We want our kids to enjoy school, and we want them to enjoy learning. Some kids do, but for others, it’s a struggle. Whether this is due to bullying or just feeling overwhelmed by the classwork, it’s a problem.

One of the most important things that kids in elementary school need to learn is how to read. Think about it. You wouldn’t be able to understand this brilliant prose if you didn’t know how to read. But, seriously, reading is vitally important to do well in higher education and in whatever vocation they decide to pursue. It’d even be hard to order from a menu at a restaurant if we didn’t know how to read.

Belinda George didn’t know that her father couldn’t read for a long time. He was a smart man, so she always just assumed he could read. Her father left school when he was in the 5th grade, and her mother ended her education in 11th grade.

Belinda loves to read, and she credits her love for reading to her elementary school librarian. She went to school in Louisiana, and the school librarian used to sit in a rocking chair in front of a scene from Winnie the Pooh. Belinda remembers it looking like “the whole 100 acres made of felt.” With the 100 acre wood as her backdrop, the school librarian would read to the children.

Now, Belinda is 42 years old, and it’s her 1st year as principal at Homer Drive Elementary in Beaumont, Texas. She was vastly disappointed in how her students did on the state-mandated reading test last year. Only 60% of the school’s 4th graders and 47% of the 3rd graders passed the test.

Channeling her memories of her school librarian who used to read out loud to the students, Belinda decided to start doing a modern-day version of that. Every Tuesday night, she puts on her pjs, sets up her iPhone, logs onto Facebook and reads a story aloud to her students through Facebook Live.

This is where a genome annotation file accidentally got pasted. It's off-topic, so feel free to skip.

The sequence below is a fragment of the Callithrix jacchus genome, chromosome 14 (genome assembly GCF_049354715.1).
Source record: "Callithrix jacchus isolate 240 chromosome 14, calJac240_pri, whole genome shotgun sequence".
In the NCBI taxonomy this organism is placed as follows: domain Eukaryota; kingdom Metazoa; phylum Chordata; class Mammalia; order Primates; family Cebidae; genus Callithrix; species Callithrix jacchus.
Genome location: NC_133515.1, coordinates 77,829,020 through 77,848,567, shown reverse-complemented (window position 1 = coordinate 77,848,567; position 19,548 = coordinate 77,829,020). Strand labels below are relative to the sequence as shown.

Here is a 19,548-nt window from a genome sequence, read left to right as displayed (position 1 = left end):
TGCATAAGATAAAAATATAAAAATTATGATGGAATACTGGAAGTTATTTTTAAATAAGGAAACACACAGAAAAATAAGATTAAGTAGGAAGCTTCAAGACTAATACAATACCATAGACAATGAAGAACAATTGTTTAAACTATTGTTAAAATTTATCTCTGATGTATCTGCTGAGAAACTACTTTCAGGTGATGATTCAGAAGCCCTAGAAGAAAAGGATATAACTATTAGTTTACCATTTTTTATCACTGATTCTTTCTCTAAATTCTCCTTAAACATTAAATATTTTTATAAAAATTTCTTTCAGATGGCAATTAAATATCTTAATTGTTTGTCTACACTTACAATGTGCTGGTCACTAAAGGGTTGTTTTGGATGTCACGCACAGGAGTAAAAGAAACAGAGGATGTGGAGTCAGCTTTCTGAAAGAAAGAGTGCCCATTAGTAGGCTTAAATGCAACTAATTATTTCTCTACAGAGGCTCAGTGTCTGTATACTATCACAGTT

The students tune in to what she calls “Tucked-In Tuesdays” on their parents’ phone or computer. The idea is that this is a bedtime story read by the principal. As kids log on, Belinda calls out their names. Hearing their principal say their names is one of the things the children look forward to the most.

Oh, and those PJs we mentioned? They’re not boring PJs. One week she wore a unicorn onesie. Another week she held a ladybug pillow and wore ladybug wings. Each week, she does something to match her PJs to the story she’s reading.

Get a glimpse at what her videos are like below.







 

Belinda has only been doing these videos since December, but they’ve become so popular that kids from other schools and other states have started tuning in to see what PJs she’s wearing and to listen to the story.

It seems that Tucked-In Tuesdays are working. Belinda says, “It’s catching on like wild fire. Kids are starting to read more and building their confidence. Kids who haven’t read out loud in class are starting to raise their hands.”

What do you think about this principal’s creative way to get kids interested in reading? Do you read out loud to your kids?